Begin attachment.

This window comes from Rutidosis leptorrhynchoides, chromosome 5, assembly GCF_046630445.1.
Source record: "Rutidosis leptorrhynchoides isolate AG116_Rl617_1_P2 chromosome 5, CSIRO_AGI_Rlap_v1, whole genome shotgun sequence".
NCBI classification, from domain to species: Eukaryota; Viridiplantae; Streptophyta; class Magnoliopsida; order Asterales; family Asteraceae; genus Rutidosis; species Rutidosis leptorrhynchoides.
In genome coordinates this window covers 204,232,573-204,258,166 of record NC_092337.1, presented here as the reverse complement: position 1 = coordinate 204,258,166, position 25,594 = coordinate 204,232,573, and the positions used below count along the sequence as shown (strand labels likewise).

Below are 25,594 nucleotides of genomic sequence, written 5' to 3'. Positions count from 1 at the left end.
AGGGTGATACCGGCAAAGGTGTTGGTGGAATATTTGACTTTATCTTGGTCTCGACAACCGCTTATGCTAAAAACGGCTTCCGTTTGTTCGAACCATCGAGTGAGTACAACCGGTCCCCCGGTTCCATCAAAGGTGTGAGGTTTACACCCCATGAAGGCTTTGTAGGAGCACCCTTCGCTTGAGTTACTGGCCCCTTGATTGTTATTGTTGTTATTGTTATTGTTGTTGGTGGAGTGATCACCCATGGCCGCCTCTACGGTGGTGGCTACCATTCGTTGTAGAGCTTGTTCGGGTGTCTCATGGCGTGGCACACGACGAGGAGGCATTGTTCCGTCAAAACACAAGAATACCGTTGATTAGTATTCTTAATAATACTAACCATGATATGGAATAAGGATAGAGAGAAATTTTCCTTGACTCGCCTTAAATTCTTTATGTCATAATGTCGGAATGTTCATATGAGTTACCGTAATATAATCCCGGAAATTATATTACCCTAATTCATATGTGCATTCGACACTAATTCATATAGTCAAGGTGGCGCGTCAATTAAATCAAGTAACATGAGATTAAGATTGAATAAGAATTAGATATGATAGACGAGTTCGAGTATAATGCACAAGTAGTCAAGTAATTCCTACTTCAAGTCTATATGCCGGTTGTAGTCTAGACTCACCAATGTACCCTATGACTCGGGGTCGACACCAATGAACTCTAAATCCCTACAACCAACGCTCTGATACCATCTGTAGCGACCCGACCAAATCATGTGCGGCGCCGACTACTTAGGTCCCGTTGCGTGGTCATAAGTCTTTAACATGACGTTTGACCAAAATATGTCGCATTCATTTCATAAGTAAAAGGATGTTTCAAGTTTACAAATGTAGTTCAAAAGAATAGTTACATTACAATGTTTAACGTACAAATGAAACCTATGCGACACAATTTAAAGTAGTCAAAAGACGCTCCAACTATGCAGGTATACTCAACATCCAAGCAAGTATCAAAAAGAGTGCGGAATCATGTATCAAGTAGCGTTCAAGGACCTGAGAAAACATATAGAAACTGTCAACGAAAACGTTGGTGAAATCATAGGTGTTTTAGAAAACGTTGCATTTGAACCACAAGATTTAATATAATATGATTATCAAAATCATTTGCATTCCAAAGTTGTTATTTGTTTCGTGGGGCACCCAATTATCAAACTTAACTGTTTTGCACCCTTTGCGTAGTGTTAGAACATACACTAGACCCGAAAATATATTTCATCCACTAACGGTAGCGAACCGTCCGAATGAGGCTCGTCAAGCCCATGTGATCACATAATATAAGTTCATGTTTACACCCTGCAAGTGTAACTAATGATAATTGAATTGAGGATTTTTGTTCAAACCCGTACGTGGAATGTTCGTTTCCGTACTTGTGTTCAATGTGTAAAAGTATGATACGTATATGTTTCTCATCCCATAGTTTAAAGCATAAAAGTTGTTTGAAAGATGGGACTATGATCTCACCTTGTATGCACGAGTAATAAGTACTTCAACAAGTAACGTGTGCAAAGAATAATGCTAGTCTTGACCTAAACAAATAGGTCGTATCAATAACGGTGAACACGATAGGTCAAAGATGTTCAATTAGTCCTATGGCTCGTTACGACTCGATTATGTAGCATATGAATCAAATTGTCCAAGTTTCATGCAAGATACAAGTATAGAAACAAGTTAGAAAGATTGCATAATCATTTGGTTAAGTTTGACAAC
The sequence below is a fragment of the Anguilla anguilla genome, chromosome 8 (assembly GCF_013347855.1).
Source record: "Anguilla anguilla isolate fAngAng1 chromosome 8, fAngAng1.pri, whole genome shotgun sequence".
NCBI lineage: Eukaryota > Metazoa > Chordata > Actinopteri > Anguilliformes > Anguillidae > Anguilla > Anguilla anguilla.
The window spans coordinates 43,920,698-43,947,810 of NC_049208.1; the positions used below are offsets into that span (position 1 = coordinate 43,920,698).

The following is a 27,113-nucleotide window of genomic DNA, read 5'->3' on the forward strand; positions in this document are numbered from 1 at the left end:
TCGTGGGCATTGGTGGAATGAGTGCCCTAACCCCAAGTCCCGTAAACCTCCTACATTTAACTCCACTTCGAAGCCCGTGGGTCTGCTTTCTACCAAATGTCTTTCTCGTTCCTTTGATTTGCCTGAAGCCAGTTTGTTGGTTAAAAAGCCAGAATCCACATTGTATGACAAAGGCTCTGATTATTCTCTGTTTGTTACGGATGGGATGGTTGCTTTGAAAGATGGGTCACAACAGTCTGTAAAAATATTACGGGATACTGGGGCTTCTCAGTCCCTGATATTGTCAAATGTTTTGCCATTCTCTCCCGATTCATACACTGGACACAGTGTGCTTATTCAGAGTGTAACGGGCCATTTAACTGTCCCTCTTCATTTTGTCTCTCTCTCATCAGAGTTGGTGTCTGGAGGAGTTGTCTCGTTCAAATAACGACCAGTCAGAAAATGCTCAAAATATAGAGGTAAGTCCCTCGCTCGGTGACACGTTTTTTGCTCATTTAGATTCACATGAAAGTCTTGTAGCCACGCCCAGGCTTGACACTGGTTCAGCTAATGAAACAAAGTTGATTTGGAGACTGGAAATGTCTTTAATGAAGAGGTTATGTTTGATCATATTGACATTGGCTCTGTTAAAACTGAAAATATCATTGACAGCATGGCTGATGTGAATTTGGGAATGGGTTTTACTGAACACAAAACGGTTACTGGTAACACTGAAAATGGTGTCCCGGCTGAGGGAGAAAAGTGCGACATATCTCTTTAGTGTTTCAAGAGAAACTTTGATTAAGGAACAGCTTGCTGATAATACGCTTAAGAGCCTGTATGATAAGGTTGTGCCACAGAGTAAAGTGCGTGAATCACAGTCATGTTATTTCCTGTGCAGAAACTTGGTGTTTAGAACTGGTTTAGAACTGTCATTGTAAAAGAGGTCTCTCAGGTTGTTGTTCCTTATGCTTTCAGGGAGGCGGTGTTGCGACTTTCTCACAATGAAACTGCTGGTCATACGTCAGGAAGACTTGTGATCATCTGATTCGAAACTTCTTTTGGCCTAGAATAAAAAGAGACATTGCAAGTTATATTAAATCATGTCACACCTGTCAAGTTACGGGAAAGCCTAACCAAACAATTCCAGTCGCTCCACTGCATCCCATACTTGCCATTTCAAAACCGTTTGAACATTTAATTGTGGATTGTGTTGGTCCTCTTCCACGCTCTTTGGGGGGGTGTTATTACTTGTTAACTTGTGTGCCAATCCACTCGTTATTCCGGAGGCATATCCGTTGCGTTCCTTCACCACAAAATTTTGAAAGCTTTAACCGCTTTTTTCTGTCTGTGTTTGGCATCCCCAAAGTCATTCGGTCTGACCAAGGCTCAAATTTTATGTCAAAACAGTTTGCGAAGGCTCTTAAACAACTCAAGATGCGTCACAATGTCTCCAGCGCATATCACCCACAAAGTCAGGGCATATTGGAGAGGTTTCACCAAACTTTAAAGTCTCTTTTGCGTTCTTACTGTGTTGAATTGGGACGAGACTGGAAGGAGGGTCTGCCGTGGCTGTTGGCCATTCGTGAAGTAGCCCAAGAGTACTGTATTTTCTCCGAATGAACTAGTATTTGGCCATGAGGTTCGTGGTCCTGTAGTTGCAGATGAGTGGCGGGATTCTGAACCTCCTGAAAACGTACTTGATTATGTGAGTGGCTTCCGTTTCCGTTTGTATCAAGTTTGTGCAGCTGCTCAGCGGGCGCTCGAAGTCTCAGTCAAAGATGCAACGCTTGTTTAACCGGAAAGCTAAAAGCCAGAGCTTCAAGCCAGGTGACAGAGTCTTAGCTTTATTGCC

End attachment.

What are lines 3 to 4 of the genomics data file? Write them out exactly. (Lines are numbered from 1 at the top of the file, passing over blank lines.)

NCBI classification, from domain to species: Eukaryota; Viridiplantae; Streptophyta; class Magnoliopsida; order Asterales; family Asteraceae; genus Rutidosis; species Rutidosis leptorrhynchoides.
In genome coordinates this window covers 204,232,573-204,258,166 of record NC_092337.1, presented here as the reverse complement: position 1 = coordinate 204,258,166, position 25,594 = coordinate 204,232,573, and the positions used below count along the sequence as shown (strand labels likewise).